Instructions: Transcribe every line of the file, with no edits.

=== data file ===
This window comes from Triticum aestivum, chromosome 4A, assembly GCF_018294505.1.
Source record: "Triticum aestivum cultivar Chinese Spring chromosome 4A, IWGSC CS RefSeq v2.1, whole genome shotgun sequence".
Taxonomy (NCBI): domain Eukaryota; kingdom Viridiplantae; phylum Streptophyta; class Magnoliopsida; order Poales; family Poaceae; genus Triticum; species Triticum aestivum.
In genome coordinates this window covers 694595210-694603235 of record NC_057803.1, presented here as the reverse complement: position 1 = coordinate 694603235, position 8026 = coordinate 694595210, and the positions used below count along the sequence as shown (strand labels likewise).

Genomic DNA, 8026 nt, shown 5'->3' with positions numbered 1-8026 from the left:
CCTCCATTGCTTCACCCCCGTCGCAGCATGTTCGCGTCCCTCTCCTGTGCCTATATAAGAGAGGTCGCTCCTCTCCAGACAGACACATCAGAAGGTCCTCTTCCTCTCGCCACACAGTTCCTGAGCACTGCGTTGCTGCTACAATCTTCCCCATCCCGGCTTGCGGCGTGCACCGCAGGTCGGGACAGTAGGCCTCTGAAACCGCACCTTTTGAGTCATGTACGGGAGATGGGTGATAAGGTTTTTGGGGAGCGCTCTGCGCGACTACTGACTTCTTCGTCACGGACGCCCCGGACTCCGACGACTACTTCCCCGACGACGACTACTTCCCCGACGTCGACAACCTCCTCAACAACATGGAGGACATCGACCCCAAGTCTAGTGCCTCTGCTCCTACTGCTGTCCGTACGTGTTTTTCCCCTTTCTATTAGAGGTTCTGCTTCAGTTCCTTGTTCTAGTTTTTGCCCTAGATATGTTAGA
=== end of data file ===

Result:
This window comes from Triticum aestivum, chromosome 4A, assembly GCF_018294505.1.
Source record: "Triticum aestivum cultivar Chinese Spring chromosome 4A, IWGSC CS RefSeq v2.1, whole genome shotgun sequence".
Taxonomy (NCBI): domain Eukaryota; kingdom Viridiplantae; phylum Streptophyta; class Magnoliopsida; order Poales; family Poaceae; genus Triticum; species Triticum aestivum.
In genome coordinates this window covers 694595210-694603235 of record NC_057803.1, presented here as the reverse complement: position 1 = coordinate 694603235, position 8026 = coordinate 694595210, and the positions used below count along the sequence as shown (strand labels likewise).

Genomic DNA, 8026 nt, shown 5'->3' with positions numbered 1-8026 from the left:
CCTCCATTGCTTCACCCCCGTCGCAGCATGTTCGCGTCCCTCTCCTGTGCCTATATAAGAGAGGTCGCTCCTCTCCAGACAGACACATCAGAAGGTCCTCTTCCTCTCGCCACACAGTTCCTGAGCACTGCGTTGCTGCTACAATCTTCCCCATCCCGGCTTGCGGCGTGCACCGCAGGTCGGGACAGTAGGCCTCTGAAACCGCACCTTTTGAGTCATGTACGGGAGATGGGTGATAAGGTTTTTGGGGAGCGCTCTGCGCGACTACTGACTTCTTCGTCACGGACGCCCCGGACTCCGACGACTACTTCCCCGACGACGACTACTTCCCCGACGTCGACAACCTCCTCAACAACATGGAGGACATCGACCCCAAGTCTAGTGCCTCTGCTCCTACTGCTGTCCGTACGTGTTTTTCCCCTTTCTATTAGAGGTTCTGCTTCAGTTCCTTGTTCTAGTTTTTGCCCTAGATATGTTAGA